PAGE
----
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PPO 13-387 – HSR Study

PPO 13-387
Cost-Effectiveness of Dabigatran and Warfarin for Veterans with AFib: Pilot Study
Julia C Prentice, PhD MSPH
VA Boston Healthcare System Jamaica Plain Campus, Jamaica Plain, MA
Boston, MA
Funding Period: April 2014 - March 2015
An estimated 2.7 million individuals in the United States were diagnosed with atrial fibrillation (AFib) in 2010. These individuals are estimated to have a five-fold increased risk of ischemic stroke. A key component of AFib treatment is the prevention of blood clots to reduce the risk of stroke. Vitamin K antagonists (e.g. warfarin) have successfully reduced the risk of stroke by two-thirds but the effectiveness of these methods are hampered by narrow therapeutic ranges and the need for monthly laboratory monitoring for dose adjustment to prevent over-anticoagulation and subsequent hemorrhage. Since 2010, two new classes of oral NoACs thrombin inhibitors (e.g. dabigatran) and Xa inihibitors entered the market. An advantage of these drugs is that they do not require regular laboratory monitoring for dose adjustment. Clinical trials provide good evidence that the NoACs are either superior or not inferior to warfarin on a variety of outcomes including stroke, mortality and hemorrhage risk. A disadvantage of NoACs is cost but initial cost-effectiveness studies based on clinical trial results have concluded the NoACs may be cost-effective. It is unknown whether the health and cost advantages of NoACs found in clinical trials will be maintained in standard clinical practice since these trials enroll healthier patients and maintain better adherence. Our future proposal will be a comparative and cost-effectiveness study of warfarin and dabigatran in veterans diagnosed with AFib.

The first NoAC on the VA national formulary, dabigatran, was approved starting in FY2012. Rivaroxaban and Apixaban have since been included. The first objective examines whether NoAC utilization is common enough for adequate power in the future proposal and the second objective examines NoAC practice pattern variation.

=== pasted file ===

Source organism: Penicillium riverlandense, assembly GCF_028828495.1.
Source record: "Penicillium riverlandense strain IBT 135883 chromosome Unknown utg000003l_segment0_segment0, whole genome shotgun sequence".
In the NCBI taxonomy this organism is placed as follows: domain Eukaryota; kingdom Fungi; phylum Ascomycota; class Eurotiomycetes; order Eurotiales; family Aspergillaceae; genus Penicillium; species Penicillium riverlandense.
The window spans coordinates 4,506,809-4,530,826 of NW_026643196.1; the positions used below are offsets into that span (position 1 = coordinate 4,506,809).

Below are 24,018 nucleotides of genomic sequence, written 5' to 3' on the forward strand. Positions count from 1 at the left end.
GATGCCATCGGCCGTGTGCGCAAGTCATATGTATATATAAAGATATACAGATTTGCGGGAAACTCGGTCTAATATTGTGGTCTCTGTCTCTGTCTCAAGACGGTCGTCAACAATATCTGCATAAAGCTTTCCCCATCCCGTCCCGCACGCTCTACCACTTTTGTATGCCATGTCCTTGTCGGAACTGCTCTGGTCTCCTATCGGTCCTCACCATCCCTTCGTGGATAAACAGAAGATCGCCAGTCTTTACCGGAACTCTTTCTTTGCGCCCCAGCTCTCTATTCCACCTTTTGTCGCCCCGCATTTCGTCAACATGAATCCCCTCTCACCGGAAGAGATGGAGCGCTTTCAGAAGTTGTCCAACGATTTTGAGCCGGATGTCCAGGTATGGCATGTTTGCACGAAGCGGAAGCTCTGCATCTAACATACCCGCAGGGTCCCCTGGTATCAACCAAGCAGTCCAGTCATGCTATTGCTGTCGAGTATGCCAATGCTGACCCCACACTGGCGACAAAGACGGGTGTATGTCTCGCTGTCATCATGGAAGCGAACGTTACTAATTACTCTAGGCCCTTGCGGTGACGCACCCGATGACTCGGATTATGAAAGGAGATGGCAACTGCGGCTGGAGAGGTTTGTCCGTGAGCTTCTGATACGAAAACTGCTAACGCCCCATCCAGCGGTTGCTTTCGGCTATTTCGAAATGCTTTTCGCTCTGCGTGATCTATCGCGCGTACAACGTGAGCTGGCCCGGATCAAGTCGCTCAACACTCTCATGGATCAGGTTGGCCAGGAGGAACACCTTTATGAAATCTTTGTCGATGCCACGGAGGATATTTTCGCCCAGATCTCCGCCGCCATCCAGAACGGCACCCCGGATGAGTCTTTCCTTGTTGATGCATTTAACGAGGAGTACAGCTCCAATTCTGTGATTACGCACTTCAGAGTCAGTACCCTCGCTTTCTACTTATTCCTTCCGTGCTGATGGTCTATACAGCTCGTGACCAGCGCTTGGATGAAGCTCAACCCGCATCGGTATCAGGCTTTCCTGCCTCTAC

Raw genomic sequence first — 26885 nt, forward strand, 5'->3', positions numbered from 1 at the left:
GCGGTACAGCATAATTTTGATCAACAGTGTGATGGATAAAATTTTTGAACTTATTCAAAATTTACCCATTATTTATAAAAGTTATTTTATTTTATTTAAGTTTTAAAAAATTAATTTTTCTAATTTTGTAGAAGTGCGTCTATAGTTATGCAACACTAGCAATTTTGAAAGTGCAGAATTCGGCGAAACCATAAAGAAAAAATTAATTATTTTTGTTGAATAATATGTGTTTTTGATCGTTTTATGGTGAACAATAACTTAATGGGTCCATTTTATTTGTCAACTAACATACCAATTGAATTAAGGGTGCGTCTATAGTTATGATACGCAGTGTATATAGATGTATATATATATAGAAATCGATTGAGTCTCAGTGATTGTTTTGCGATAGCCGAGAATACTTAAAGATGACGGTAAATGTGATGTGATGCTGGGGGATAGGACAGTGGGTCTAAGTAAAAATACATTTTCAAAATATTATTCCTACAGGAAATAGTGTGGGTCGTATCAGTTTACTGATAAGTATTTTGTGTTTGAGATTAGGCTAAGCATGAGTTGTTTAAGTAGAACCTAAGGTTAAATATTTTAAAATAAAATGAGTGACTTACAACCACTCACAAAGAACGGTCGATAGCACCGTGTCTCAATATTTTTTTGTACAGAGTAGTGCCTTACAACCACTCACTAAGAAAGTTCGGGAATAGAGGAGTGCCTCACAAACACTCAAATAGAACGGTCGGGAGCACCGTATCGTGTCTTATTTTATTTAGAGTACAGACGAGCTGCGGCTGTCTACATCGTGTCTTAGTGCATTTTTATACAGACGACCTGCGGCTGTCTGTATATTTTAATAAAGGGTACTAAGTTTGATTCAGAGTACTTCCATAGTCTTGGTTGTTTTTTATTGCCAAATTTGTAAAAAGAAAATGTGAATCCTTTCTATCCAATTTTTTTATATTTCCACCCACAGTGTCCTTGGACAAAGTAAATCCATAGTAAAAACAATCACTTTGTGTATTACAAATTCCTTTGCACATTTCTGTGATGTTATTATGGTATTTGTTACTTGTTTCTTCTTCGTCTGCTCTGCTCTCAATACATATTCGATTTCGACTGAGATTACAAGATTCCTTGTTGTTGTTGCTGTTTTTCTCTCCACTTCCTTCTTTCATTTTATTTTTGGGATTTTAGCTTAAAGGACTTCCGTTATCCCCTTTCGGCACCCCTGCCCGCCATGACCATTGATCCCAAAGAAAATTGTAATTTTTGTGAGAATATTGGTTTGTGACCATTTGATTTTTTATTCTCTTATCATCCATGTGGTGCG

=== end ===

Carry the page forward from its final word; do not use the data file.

Objective 1. In one test year of data, identify a cohort of VA patients diagnosed with AF and prescribed warfarin or dabigatran. Determine number of years of data needed to achieve adequate expected statistical power in future proposal.

Objective 2. In one test year of data, demonstrate geographic practice pattern variation in likelihood of receiving dabigatran as a function of medical center effects and distance to the nearest medical center. Control for known factors affecting choice of anticoagulation therapy.

This pilot was a retrospective observational study of secondary data from patient-level administrative and claims data from VA. VA pharmacy data was used to count how many patients were prescribed warfarin or a NoAC in FY 2012-2013. We estimated sample sizes for the future study based on this cohort and calculated expected statistical power based on observed stroke, hemorrhage and mortality rates. For objective 2, we used a logistic regression model to predict the probability of receiving warfarin compared to a NoAC as a function of demographics, comorbidities, distance to the nearest medical centers and facility fixed effects.

Between FY12 and FY14, there were 47,785 individuals who were diagnosed with Afib and then started either warfarin or a NoAC. In 2012, 86% started on warfarin but in 2014 only 74% did. Twelve to 13% started on dabigatran in each year. The proportion starting on rivaroxaban increased from 2% in FY 12 to 9% in FY 14.

There is significant prescribing variation between providers as NoACs entered the national VA formulary. A provider warfarin prescribing rate was calculated by dividing the number of warfarin prescriptions by the total number of warfarin and NoAC prescriptions in each month. The mean warfarin prescribing rate decrease from 96% at the beginning of FY 12 to 71% at the end of FY 14. There is also a steady increase in the variance of this variable over time so the variation in provider prescribing decisions is increasing over time.

Results from models that use this provider-level prescribing rate to predict the likelihood of an individual initiating warfarin compared to a NoAC suggest the proposed instrument for the proposed comparative and cost-effectiveness study has plenty of power. The F-statistic in these models is 1210 which is well above the Staiger/Stock criteria of F>10. Younger individuals, those with elevated creatinine clearance impairment and individuals with a higher CHADS score are significantly more likely to initiate warfarin. Veterans who visit facilities that are in the top quartile of %TTR were also significantly more likely to initiate warfarin compared to individuals who visit facilities with less TTR control.

The emergence of novel anticoagulants (NoAC) has provided clinicians with alternatives to Vitamin K antagonists for anticoagulation therapy. The completed pilot project provided essential data on the likelihood that the larger comparative and cost-effectiveness study comparing warfarin to NoACs will succeed. This larger study will increase access to the most effective treatments for veterans and help VA policymakers develop evidence-based guidelines for AFib treatment.

External Links for this Project

NIH Reporter

Grant Number: I21HX001475-01

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None at this time.

DRA: Cardiovascular Disease, Aging, Older Veterans' Health and Care
DRE: Treatment - Comparative Effectiveness
Keywords: none
MeSH Terms: none

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